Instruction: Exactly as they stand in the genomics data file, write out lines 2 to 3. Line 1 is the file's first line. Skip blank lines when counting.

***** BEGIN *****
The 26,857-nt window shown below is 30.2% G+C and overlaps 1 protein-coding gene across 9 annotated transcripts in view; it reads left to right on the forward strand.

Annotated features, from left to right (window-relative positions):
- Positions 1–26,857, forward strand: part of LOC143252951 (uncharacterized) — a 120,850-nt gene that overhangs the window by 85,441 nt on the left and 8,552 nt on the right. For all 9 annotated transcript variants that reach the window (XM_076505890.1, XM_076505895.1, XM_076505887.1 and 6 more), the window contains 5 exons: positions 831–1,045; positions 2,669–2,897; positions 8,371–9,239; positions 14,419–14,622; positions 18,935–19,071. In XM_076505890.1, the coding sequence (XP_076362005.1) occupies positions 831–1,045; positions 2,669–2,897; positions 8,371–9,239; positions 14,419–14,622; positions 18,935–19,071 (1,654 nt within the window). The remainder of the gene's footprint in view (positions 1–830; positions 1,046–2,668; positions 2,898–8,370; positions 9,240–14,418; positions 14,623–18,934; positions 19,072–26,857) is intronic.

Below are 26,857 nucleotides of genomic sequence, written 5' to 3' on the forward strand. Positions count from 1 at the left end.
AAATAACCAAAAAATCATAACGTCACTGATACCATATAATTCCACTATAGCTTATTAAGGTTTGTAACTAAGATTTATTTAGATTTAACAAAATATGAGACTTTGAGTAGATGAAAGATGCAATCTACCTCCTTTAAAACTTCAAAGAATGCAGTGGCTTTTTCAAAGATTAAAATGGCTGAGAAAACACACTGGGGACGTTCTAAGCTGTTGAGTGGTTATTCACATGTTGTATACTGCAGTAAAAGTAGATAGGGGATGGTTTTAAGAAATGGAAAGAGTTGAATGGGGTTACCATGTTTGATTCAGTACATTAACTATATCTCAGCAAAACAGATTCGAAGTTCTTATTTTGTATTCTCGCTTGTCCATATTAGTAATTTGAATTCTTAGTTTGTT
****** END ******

Annotated features, from left to right (window-relative positions):
- Positions 1–26,857, forward strand: part of LOC143252951 (uncharacterized) — a 120,850-nt gene that overhangs the window by 85,441 nt on the left and 8,552 nt on the right. For all 9 annotated transcript variants that reach the window (XM_076505890.1, XM_076505895.1, XM_076505887.1 and 6 more), the window contains 5 exons: positions 831–1,045; positions 2,669–2,897; positions 8,371–9,239; positions 14,419–14,622; positions 18,935–19,071. In XM_076505890.1, the coding sequence (XP_076362005.1) occupies positions 831–1,045; positions 2,669–2,897; positions 8,371–9,239; positions 14,419–14,622; positions 18,935–19,071 (1,654 nt within the window). The remainder of the gene's footprint in view (positions 1–830; positions 1,046–2,668; positions 2,898–8,370; positions 9,240–14,418; positions 14,623–18,934; positions 19,072–26,857) is intronic.